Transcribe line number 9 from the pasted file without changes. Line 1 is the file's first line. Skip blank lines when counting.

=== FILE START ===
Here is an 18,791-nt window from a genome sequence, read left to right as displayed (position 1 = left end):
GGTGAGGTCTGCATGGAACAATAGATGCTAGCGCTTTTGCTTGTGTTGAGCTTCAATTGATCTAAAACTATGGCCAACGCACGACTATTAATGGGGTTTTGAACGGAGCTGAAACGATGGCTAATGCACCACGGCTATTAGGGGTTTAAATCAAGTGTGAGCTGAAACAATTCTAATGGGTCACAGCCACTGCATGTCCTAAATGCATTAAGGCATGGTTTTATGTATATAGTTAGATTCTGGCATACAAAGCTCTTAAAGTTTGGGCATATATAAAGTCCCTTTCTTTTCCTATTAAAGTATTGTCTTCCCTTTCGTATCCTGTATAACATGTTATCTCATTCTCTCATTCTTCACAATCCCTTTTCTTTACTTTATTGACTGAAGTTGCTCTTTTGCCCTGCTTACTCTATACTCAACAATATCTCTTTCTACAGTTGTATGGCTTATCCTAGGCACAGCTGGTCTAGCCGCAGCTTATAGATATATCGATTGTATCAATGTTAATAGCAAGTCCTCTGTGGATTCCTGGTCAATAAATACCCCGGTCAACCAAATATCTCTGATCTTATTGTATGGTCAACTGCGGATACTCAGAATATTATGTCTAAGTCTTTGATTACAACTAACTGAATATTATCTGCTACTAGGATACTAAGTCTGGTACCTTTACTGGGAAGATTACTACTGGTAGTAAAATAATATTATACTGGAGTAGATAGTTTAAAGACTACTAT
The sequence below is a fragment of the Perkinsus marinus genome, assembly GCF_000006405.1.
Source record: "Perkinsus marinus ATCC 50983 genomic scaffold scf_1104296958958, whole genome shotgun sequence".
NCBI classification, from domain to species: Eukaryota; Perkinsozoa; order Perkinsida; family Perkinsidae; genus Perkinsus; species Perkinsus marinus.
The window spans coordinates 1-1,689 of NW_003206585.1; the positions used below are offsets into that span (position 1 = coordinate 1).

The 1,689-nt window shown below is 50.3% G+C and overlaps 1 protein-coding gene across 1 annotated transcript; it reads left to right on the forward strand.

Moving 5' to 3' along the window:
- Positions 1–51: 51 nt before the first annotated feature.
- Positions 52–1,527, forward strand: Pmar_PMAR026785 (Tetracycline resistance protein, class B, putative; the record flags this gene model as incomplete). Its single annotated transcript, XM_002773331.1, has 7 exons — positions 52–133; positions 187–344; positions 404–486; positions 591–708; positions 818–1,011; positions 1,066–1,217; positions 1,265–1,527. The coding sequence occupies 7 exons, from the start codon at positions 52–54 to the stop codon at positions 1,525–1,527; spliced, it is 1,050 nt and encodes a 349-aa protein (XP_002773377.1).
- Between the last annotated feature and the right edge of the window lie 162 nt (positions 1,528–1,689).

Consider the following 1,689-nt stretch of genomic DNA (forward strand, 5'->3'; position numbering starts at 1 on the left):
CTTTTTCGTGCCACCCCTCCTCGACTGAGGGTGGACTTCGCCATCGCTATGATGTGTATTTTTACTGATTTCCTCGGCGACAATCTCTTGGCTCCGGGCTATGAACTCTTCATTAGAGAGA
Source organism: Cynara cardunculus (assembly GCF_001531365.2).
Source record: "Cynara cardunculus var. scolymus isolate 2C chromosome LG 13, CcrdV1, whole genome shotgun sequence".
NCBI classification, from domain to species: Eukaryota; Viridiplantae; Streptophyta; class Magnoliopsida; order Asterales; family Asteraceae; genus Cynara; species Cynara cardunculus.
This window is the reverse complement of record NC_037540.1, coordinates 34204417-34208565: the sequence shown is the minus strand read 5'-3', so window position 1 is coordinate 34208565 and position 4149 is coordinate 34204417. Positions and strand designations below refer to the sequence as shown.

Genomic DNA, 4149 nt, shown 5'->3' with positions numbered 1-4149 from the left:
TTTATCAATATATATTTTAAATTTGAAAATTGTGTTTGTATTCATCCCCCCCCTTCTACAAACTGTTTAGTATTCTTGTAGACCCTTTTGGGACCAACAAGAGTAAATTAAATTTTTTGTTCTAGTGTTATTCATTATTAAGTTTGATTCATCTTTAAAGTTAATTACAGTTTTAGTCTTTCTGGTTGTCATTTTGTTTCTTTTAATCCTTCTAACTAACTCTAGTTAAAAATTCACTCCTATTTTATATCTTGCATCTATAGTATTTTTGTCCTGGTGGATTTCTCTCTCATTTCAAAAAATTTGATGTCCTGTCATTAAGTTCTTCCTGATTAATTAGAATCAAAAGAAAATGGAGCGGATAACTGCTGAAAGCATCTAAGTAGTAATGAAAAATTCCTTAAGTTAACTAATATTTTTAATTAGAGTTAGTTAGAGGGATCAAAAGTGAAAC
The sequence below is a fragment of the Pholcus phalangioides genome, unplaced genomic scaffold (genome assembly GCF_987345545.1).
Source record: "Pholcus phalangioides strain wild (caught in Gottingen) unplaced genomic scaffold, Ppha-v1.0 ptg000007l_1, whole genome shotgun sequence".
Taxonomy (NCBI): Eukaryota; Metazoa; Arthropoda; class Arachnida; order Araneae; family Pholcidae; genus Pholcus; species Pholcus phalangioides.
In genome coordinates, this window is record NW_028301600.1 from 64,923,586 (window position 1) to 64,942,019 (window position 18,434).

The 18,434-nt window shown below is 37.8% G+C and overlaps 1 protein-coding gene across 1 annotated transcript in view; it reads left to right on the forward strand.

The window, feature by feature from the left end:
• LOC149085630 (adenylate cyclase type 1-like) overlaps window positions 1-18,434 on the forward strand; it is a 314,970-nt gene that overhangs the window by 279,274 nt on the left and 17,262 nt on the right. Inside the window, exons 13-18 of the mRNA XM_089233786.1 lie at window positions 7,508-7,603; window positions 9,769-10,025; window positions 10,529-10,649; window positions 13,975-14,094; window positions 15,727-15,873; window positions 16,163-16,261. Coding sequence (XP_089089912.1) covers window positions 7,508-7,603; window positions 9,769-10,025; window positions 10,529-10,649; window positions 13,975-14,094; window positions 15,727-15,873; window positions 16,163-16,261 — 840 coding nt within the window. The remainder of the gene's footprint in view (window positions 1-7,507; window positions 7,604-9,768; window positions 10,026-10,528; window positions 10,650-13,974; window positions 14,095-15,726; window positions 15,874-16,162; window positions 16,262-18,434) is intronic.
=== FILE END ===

- Positions 1–51: 51 nt before the first annotated feature.